6. My wife and I walked into a yuppie bistro on the edge of Uptown once with the 18 month-old Mall Diva, and you should have seen the look of wide-eyed panic on the staff and some of the diners. No worries, though; the Mall Diva was the perfect little lady throughout. The staff was so impressed (or relieved) they gave our daughter a free piece of apple pie when we were finished (they actually said it was because she had been so good)!

  7. Set; sounds like we grew up in the same family. I was the oldest of six in a home of a blond haired, blue eyed German guy that grew up on a farm in SW MN and a raven haired petite Italian Catholic women from Springfield, IL. My mom was the daughter of a coal miner and a laundry worker. We considered it a real treat when we got fast food burgers. Before Micky D’s, there was a little joint in Richfield called Henry’s with 15 cent burgers.
    And NW, I hear you. When my daughter was seven months old, we were coming to MN from TX for Christmas. We were on Delta, so we had to go through Atlanta. We were late into Atlanta, but luckily, our flight crew was taking our connecting flight to MSP. Anyway, we got seated in the first row in coach, just past the first class bulkhead. There was a man in a suit in the window seat that rolled his eyes when he saw that my wife, daughter and I had the seats next to him. I’m sure that he was anticipating a 2.5 hour flight from hell. Well, my daughter was so busy flirting and laughing, that she was a delight to all of the people around us. As we were getting off the flight, the suit guy handed me a twenty and told me that he was contributing to her college fund, because she made him laugh so much.

  8. As a millennial I resent that description, because were not ALL HIPSTERS. Ban hipsters of any age, but millennials are diverse and surprisingly libertarian on many economic issues.

  9. My mother didn’t eat at McDonalds until I came home from college and took her. “We have hamburger at home.” Yep – that’s the 1940’s talking.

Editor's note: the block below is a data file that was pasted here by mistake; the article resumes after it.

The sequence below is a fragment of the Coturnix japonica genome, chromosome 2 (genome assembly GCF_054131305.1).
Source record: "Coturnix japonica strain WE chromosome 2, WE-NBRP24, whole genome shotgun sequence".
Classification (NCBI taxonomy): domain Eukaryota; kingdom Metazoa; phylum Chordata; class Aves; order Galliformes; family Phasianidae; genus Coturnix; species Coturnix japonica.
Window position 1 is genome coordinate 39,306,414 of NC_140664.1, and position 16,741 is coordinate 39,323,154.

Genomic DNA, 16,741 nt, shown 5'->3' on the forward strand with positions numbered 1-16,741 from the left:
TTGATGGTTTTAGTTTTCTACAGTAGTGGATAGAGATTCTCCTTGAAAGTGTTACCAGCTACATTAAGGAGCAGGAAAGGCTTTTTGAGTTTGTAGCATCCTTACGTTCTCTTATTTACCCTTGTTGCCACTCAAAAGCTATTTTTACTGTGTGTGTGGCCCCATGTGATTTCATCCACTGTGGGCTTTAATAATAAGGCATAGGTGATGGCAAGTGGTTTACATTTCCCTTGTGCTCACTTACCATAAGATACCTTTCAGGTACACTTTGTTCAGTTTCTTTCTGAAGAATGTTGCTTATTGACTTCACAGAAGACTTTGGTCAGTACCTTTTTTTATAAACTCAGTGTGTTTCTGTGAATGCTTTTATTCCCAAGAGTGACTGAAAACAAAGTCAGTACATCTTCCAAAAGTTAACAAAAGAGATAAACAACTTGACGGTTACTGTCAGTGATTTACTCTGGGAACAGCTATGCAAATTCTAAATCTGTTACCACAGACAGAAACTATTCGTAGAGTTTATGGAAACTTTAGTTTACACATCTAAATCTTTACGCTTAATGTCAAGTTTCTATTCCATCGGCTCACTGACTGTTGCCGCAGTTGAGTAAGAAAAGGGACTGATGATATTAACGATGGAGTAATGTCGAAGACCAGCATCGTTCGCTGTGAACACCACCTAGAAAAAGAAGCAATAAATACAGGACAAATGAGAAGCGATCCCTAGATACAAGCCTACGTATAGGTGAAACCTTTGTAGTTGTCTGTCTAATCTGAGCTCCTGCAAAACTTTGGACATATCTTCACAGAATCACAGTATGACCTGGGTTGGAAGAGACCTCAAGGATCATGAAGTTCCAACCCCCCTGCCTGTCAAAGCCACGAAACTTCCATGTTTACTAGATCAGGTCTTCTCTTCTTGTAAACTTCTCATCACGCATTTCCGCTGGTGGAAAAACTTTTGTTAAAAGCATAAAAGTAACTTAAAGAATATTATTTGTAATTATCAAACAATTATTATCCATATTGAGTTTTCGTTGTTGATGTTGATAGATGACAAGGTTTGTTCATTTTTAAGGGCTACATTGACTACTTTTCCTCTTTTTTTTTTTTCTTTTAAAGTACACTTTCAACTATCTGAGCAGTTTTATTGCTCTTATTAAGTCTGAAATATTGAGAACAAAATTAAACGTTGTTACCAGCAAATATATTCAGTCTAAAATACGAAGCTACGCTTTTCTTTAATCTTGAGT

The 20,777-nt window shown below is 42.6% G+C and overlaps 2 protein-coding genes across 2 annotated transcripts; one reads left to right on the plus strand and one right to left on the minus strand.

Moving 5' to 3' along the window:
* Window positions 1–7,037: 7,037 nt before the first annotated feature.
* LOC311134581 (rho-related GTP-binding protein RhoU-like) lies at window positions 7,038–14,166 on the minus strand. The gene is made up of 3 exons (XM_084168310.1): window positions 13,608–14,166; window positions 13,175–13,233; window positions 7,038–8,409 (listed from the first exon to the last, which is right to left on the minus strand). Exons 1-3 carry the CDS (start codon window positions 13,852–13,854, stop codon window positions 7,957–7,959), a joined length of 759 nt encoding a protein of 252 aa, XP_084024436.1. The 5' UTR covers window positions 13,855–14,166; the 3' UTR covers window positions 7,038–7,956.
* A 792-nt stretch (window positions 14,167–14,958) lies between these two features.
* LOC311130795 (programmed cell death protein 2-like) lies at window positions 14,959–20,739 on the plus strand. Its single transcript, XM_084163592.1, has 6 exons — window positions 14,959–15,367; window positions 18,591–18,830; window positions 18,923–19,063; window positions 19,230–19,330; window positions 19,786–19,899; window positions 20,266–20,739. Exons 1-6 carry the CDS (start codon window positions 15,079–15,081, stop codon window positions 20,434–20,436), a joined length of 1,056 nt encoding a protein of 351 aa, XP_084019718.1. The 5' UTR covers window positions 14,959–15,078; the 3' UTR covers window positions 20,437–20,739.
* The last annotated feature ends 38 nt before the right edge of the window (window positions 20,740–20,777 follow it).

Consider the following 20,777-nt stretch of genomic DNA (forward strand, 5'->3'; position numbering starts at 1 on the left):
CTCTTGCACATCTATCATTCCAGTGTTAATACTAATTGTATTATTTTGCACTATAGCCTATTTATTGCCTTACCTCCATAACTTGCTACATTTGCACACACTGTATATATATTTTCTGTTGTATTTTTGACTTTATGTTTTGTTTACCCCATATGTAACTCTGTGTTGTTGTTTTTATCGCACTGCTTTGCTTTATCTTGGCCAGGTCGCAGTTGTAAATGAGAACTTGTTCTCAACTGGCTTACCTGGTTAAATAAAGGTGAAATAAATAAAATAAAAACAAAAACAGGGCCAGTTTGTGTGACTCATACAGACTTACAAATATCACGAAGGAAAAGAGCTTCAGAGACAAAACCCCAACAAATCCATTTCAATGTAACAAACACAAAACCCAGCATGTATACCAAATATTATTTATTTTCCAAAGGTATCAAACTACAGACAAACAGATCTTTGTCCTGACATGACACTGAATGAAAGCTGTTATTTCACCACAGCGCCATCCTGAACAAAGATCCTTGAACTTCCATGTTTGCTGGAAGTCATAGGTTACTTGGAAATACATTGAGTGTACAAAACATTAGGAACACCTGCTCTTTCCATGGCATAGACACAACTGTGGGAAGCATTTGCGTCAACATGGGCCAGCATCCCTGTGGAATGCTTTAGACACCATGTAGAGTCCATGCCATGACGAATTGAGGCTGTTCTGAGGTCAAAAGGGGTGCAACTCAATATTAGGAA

I wouldn’t mind a seeing a “quiet music” section. What makes restaurant managers think I want to listen to blasting rock? Or blasting Mexican (I’m looking at you, La Casita). Do they hope I’ll yell “Par-Dee!” and spend more money? No, I bolt my food and rush home for peace and quiet. And all you Asian restaurants owners – sort your recordings to find every twangy string-thing with women wailing and 86 them all. Do it now.

    Last time I ate at Carmelo’s on Snelling at St. Clair, they played subdued long-hair stuff that I didn’t recognize and didn’t care – it was relaxing, we could have a conversation at normal volume. The music enhanced the meal. More like that, please.

  10. We took some trips when our first was a year old or less, and it was really neat how most adults reacted to her–and she to them. Hipsters don’t know what they’re missing, really. My favorite two times; when our daughter was just entranced by an accordionist at a german restaurant we went to, and when she was loved by everybody at the “Parthenon” in Chicago–this after a 20 hour train trip when we were certainly all looking and smelling our best. Good times.